ATmega8 microcontroller consist 3 ports:
  •    PORTB an 8 bit I/O port
  •    PORTC a 7 bit I/O port .But pin PORTC.6 is also RESET pin for the MCU so it cannot be used for input but remaining 6 pins can be used as inputs.
  •    PORTD an 8 bit I/O port
  In this board the ATmega8 works at 12 MHz crystal.
An on board L293D is used for driving motors. Separate power supply is provided motor driver and logic supply for MCU. Motor driver control pins are internally connected to the higher nibble (D7, D6, D5, and D4) pins of PORTD.

To get familier with basics of line follower click here.

I connected the sensors to PORTC lower 2 pins left sensor to C1 & right one to C0. Connect two motors to the motor output ports.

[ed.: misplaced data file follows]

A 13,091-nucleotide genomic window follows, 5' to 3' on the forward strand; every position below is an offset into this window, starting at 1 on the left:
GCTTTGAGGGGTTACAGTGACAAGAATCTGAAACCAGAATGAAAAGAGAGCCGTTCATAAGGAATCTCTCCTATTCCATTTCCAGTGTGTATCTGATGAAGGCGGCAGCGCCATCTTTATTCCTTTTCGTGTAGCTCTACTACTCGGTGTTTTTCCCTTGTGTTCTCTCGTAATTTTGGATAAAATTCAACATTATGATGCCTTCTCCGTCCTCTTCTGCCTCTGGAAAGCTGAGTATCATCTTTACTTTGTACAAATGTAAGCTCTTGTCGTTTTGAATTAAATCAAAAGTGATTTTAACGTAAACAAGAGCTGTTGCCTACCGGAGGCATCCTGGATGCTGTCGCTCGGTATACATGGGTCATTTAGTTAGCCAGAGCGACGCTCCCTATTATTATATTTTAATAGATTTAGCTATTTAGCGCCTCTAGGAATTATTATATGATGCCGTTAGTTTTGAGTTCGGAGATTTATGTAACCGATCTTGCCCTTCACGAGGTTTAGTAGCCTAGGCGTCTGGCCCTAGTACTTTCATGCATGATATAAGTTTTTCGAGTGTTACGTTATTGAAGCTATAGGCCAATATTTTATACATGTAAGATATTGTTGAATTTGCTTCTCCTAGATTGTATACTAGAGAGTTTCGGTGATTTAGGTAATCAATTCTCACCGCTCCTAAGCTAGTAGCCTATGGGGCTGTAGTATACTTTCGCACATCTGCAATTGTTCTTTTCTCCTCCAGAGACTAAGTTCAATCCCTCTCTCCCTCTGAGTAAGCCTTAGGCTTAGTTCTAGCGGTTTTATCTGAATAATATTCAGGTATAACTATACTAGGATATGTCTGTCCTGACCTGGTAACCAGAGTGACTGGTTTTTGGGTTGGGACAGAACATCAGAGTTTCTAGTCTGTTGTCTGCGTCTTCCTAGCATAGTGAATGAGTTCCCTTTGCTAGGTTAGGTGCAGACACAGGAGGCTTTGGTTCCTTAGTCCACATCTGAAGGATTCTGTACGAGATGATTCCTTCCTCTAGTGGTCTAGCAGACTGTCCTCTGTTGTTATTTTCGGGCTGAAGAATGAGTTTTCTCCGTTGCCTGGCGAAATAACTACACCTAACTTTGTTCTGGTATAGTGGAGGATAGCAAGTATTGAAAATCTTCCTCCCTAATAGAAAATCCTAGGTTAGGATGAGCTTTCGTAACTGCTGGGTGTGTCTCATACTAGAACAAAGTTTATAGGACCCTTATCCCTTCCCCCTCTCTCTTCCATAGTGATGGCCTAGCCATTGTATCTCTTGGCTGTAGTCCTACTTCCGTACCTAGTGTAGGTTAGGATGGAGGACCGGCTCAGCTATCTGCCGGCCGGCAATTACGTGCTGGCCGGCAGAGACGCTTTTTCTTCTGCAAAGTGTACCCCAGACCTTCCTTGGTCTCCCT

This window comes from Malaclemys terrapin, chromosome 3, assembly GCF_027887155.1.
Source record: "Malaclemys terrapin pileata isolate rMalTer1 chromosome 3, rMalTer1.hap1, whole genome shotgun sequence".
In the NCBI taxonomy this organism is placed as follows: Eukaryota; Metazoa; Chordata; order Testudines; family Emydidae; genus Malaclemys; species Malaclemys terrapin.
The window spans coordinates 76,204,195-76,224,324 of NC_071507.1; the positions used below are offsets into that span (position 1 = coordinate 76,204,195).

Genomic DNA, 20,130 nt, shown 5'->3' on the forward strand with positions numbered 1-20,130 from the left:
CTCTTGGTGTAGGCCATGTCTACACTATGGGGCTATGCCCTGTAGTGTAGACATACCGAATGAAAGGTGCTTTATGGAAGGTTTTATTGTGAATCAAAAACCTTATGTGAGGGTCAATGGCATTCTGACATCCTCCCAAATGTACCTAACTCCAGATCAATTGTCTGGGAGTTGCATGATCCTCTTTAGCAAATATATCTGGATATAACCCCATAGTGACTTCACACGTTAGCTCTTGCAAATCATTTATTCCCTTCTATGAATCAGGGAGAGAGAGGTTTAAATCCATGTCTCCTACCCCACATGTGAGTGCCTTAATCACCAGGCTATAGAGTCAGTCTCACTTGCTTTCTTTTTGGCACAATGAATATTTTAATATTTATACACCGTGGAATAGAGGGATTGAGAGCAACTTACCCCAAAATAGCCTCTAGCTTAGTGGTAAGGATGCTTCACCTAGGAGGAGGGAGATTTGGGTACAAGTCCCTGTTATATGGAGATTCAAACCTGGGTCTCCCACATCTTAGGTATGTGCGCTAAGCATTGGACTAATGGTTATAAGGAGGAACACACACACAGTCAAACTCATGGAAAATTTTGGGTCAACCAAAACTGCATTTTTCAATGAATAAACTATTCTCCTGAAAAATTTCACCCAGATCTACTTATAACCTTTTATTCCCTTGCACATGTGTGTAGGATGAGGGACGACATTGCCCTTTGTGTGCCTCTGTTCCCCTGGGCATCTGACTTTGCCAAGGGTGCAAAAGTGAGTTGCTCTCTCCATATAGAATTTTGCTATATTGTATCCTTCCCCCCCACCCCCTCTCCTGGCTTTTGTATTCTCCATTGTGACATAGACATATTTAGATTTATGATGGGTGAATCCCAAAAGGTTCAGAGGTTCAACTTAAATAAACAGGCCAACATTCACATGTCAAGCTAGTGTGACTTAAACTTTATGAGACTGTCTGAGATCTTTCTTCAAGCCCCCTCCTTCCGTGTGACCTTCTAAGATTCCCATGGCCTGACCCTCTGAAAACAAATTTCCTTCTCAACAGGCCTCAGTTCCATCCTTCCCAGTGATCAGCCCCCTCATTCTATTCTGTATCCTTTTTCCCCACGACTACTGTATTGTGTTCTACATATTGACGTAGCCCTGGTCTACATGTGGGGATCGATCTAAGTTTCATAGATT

#define F_CPU 12000000
void main()
  DDRC=0xc0;//input for sensors make sure that all sensors are active high
                                        //( high    for wight)
  PORTC=0xff;//internal pull up
  DDRD=0xff;//motor control pins
  PORTD=0x00;//motor halt
  unsigned char sensor;
     sensor=PINC & 0x03;//masking for lower 2 bits
       if(sensor==0x03)// both are on white
  else if(sensor==0x01)//left sensor on black line
   PORTD=0x66;//left turn
  else if(sensor==0x02)//right sensor on black line
   PORTD=0x99;//right turn
   PORTD=0x00;//robot stop

similarly for 8051 the code will be:


void main()
  P1=0xff;//input for sensors make sure that all sensors are active high ( high    for  Wight)
  //sensors are connected to lower two pins                                    
//in 8051 to make a port input you need to write one's to the respected pins